985 F2d 852 National Labor Relations Board v. Akron Paint & Varnish Company

985 F.2d 852

142 L.R.R.M. (BNA) 2580, 124 Lab.Cas. P 10,562


No. 91-6313.

United States Court of Appeals,
Sixth Circuit.

Submitted Sept. 22, 1992.
Decided and Filed Dec. 28, 1992*.

Aileen A. Armstrong, Dep. Asso. Gen. Counsel, Collis Suzanne Stocking (briefed), Joseph J. Jablonski, Jr., National Labor Relations Board, Office of the Gen. Counsel, Washington, DC, Frederick Calatrello, Director, National Labor Relations Board, Region 8, Cleveland, OH, for N.L.R.B.

Joseph O'Leary (briefed), Canton, OH, for Akron Paint and Varnish Co.

Before: NATHANIEL R. JONES and SILER, Circuit Judges, and BAILEY BROWN, Senior Circuit Judge.


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Petitioner, National Labor Relations Board ("Board"), petitions this court to enforce a supplemental decision and order issued by the Board against Respondent, Akron Paint & Varnish Company ("Akron"). The issue is whether there is substantial evidence to support the Board's determination of backpay liability incurred by Akron as a result of its unlawful discharge of an employee, Frank T. Simon. For the following reasons, we will ENFORCE the Board's decision.

I. Facts and Procedure


On April 24, 1989, the Board issued a decision and order finding that Akron had violated Section 8(a)(3) and (1) of the National Labor Relations Act ("Act") (29 U.S.C. § 158(a)(3) and (1)) by discharging Simon, as he engaged in union activities. Akron Paint & Varnish Co., 293 N.L.R.B. 781, enforced mem., 890 F.2d 416 (6th Cir.1989). The Board ordered Akron to: (1) offer Simon immediate and full reinstatement; (2) make him whole for wage losses due to Akron's unlawful discrimination; and (3) post an appropriate notice. On December 1, 1989, judgment was entered enforcing the Board's order. Id.


On May 30, 1990, the Board petitioned this court to find Akron in civil contempt for failure to: (1) offer reinstatement to Simon; and (2) post the required notice. However, on March 8, 1991, the Board moved to withdraw its contempt petition, as Akron substantially complied with these two provisions of the Board's order. On June 11, 1991, this court granted the motion.


Simon was employed as a master paint maker for Akron from 1976 until his discharge on April 1, 1988. Then, Simon returned to work at Akron on June 12, 1990. Accordingly, the Board's backpay specification sought to recover Simon's lost wages between April 1, 1988, through June 12, 1990. Akron notified Eighth Region Compliance Officer, Norm Richards, that Simon was known to have engaged in self-employment during the backpay period.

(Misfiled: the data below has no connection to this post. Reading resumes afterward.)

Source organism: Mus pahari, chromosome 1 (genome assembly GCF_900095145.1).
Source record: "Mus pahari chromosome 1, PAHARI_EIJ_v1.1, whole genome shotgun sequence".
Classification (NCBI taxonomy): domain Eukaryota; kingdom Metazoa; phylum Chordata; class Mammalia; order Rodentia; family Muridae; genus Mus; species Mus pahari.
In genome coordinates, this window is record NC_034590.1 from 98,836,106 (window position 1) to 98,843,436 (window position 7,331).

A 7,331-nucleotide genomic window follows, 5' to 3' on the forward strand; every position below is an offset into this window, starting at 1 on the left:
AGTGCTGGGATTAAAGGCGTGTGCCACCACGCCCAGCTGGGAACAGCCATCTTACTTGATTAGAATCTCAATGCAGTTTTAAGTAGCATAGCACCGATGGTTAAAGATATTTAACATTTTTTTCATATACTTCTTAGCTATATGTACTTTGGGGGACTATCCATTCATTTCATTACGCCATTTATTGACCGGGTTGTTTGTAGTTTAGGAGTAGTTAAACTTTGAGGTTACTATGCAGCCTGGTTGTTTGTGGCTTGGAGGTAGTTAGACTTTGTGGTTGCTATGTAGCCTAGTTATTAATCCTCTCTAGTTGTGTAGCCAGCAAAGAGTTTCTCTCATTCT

On October 17, 1990, at a backpay hearing, the parties reached a settlement before presenting any evidence to the Administrative Law Judge ("ALJ"). On December 5, 1990, the Board moved to reopen the record and reschedule trial, as Akron failed to comply with the agreement terms. After Akron failed to show cause why the Board's motion should not be granted, the ALJ ordered that the hearing be reopened on February 20, 1991.


At the reopened hearing, the Board amended the backpay specification to show that Simon had an additional $1,178 in interim earnings for working on a roof. Simon had previously reported these earnings but Richards overlooked them in preparing the initial specification. Richards followed the normal procedures in computing Simon's gross backpay, $47,341 plus interest. Simon testified that: (1) aside from his roofing job, he obtained interim employment at Posten Enterprises, where he was subsequently laid off; (2) he continued to look for work after he was laid off, until he was reinstated by Akron; and (3) his wife had a cleaning business in which he did not participate.


On June 19, 1991, the ALJ issued a supplemental decision and recommended order ("the Supplemental Order"). As Akron failed to establish any of its defenses, the Supplemental Order recommended that Simon be granted the adjusted figure of $47,341 plus interest. On September 26, 1991, the Board affirmed the ALJ.

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On November 12, 1991, this court docketed the Board's application for enforcement in this proceeding. Subsequently, Akron, alleging newly discovered evidence of Simon's participation in a cleaning business, moved the Board to reconsider, to reopen the record, and to conduct a hearing de novo. On January 2, 1992, this court granted the Board's motion to delay the filing of the record so that the Board could retain jurisdiction to rule on that motion. As Akron filed no supporting affidavits or made any other evidentiary proffers and could have discovered the evidence earlier with due diligence, the Board denied the motion on February 6, 1992.

II. Standard of Review


The Board's remedial power is a "broad discretionary one, subject to limited judicial review." Fibreboard Paper Prods. Corp. v. NLRB, 379 U.S. 203, 216, 85 S.Ct. 398, 406, 13 L.Ed.2d 233 (1964); NLRB v. Westin Hotel, 758 F.2d 1126, 1129 (6th Cir.1985). In a backpay proceeding, the Board's burden is limited to showing "what would not have been taken from [the employee] if the [employer] had not contravened the Act." Virginia Elec. & Power Co. v. NLRB, 319 U.S. 533, 544, 63 S.Ct. 1214, 1220, 87 L.Ed. 1568 (1943). Next, " 'the burden is upon the employer to establish facts which would negat[e] ... or ... mitigate that liability.' " NLRB v. Ohio Hoist Mfg. Co., 496 F.2d 14, 15 (6th Cir.1974) (quoting NLRB v. Brown & Root, Inc., 311 F.2d 447, 454 (8th Cir.1963)).